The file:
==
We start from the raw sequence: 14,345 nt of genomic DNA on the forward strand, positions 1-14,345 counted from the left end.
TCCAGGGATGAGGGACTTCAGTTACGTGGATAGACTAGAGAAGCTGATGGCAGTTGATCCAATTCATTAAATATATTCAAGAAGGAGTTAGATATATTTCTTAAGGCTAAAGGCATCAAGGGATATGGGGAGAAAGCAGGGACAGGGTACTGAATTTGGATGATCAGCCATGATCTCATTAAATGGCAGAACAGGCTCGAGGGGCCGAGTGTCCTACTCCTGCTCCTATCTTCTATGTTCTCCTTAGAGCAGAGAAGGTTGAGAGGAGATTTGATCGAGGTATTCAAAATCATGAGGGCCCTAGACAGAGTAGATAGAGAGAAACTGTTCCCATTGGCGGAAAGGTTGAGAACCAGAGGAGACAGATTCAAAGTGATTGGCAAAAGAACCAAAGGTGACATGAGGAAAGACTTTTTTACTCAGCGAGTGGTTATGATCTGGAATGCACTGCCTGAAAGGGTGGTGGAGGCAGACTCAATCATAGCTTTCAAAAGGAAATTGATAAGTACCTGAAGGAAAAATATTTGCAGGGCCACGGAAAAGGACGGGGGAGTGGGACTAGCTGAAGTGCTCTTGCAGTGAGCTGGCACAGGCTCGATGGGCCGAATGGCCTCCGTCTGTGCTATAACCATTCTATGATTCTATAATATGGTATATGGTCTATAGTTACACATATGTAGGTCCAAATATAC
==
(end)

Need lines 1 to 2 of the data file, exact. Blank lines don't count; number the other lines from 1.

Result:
We start from the raw sequence: 14,345 nt of genomic DNA on the forward strand, positions 1-14,345 counted from the left end.
TCCAGGGATGAGGGACTTCAGTTACGTGGATAGACTAGAGAAGCTGATGGCAGTTGATCCAATTCATTAAATATATTCAAGAAGGAGTTAGATATATTTCTTAAGGCTAAAGGCATCAAGGGATATGGGGAGAAAGCAGGGACAGGGTACTGAATTTGGATGATCAGCCATGATCTCATTAAATGGCAGAACAGGCTCGAGGGGCCGAGTGTCCTACTCCTGCTCCTATCTTCTATGTTCTCCTTAGAGCAGAGAAGGTTGAGAGGAGATTTGATCGAGGTATTCAAAATCATGAGGGCCCTAGACAGAGTAGATAGAGAGAAACTGTTCCCATTGGCGGAAAGGTTGAGAACCAGAGGAGACAGATTCAAAGTGATTGGCAAAAGAACCAAAGGTGACATGAGGAAAGACTTTTTTACTCAGCGAGTGGTTATGATCTGGAATGCACTGCCTGAAAGGGTGGTGGAGGCAGACTCAATCATAGCTTTCAAAAGGAAATTGATAAGTACCTGAAGGAAAAATATTTGCAGGGCCACGGAAAAGGACGGGGGAGTGGGACTAGCTGAAGTGCTCTTGCAGTGAGCTGGCACAGGCTCGATGGGCCGAATGGCCTCCGTCTGTGCTATAACCATTCTATGATTCTATAATATGGTATATGGTCTATAGTTACACATATGTAGGTCCAAATATAC